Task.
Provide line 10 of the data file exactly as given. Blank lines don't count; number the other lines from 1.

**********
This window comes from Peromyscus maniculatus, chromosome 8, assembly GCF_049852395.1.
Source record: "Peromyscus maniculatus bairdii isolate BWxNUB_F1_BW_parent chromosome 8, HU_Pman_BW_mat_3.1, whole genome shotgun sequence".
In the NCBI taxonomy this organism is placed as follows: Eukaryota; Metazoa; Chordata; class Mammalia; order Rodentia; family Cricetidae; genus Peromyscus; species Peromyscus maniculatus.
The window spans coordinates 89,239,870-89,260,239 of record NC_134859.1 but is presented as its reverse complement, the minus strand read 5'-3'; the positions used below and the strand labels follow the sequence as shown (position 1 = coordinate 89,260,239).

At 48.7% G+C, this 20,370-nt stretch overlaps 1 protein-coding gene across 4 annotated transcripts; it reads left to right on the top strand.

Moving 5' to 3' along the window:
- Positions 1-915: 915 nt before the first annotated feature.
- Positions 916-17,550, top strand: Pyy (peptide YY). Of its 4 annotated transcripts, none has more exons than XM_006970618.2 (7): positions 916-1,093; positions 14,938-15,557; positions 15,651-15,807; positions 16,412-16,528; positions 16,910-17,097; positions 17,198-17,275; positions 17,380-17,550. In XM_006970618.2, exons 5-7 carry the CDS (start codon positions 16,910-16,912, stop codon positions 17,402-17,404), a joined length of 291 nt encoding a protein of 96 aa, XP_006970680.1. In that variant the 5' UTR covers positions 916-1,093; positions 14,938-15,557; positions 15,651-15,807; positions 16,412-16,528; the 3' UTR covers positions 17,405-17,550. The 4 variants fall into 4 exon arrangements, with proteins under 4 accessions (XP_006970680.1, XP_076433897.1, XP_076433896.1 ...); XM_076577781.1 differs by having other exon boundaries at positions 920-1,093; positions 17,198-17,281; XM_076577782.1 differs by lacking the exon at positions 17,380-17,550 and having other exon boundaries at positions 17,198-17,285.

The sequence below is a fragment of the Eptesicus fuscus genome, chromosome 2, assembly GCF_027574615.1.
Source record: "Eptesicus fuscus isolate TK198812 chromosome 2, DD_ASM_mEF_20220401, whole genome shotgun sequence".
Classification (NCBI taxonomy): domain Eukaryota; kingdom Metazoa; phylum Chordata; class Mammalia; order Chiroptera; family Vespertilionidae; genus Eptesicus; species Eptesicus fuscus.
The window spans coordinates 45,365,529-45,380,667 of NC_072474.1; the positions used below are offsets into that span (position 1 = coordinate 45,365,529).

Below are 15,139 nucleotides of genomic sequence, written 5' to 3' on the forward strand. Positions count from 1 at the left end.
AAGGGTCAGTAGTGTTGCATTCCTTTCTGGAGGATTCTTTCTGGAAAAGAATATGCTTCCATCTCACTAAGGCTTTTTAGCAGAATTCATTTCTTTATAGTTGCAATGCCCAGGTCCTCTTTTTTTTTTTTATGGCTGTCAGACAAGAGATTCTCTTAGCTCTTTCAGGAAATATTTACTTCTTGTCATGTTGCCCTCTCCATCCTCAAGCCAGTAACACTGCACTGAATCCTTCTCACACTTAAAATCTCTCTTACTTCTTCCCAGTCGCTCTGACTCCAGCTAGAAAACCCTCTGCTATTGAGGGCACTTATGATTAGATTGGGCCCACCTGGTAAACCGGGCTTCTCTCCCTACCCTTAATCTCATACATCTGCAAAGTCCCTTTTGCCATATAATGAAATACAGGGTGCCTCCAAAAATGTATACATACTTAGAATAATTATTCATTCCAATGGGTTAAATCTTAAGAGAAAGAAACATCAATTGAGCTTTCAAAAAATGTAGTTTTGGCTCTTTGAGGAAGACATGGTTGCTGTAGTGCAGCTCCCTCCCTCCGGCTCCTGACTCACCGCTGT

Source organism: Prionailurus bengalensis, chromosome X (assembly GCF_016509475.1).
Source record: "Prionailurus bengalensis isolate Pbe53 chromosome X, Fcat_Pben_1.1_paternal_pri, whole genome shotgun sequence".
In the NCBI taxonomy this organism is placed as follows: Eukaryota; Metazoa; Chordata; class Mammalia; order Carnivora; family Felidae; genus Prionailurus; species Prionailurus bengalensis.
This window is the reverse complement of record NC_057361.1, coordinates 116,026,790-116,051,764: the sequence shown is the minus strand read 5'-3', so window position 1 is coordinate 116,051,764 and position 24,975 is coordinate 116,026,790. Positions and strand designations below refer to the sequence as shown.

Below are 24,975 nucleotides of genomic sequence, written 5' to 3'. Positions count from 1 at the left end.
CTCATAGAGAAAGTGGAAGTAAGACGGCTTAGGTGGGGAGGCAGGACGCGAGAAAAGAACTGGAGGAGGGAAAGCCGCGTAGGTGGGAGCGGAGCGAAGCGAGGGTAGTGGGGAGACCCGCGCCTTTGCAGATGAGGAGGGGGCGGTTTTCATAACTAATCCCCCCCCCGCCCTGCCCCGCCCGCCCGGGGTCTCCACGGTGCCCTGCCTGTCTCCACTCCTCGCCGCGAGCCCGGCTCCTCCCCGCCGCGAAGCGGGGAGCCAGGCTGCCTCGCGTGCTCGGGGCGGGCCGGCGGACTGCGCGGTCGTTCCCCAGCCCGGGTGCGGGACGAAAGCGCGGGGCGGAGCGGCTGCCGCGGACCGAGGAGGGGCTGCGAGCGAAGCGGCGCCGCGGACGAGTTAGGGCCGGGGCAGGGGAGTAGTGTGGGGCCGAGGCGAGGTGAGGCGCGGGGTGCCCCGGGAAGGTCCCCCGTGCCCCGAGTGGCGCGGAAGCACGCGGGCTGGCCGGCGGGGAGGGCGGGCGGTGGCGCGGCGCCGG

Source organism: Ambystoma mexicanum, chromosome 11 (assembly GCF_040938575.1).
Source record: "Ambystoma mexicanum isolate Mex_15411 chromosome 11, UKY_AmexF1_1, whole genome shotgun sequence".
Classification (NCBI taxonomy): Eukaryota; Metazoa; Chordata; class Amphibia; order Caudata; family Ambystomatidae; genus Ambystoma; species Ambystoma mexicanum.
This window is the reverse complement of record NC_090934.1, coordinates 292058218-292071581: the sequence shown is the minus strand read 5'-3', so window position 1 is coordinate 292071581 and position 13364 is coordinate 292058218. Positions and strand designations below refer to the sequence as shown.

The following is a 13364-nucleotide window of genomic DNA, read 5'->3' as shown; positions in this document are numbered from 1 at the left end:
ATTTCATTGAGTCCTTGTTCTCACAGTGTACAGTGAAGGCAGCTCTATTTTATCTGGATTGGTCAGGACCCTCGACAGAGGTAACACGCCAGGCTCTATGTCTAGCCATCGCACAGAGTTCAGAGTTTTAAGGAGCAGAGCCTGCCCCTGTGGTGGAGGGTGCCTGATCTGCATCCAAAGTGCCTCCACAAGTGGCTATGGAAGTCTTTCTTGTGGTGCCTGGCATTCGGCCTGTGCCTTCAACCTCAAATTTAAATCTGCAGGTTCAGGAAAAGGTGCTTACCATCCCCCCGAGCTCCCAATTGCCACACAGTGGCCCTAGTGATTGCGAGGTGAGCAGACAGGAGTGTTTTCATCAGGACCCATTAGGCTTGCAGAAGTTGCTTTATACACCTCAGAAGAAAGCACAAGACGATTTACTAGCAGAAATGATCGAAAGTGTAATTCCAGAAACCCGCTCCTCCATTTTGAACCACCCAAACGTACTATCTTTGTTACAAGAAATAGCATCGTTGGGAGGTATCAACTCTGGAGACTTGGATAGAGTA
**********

Source record: "Eptesicus fuscus isolate TK198812 chromosome 2, DD_ASM_mEF_20220401, whole genome shotgun sequence".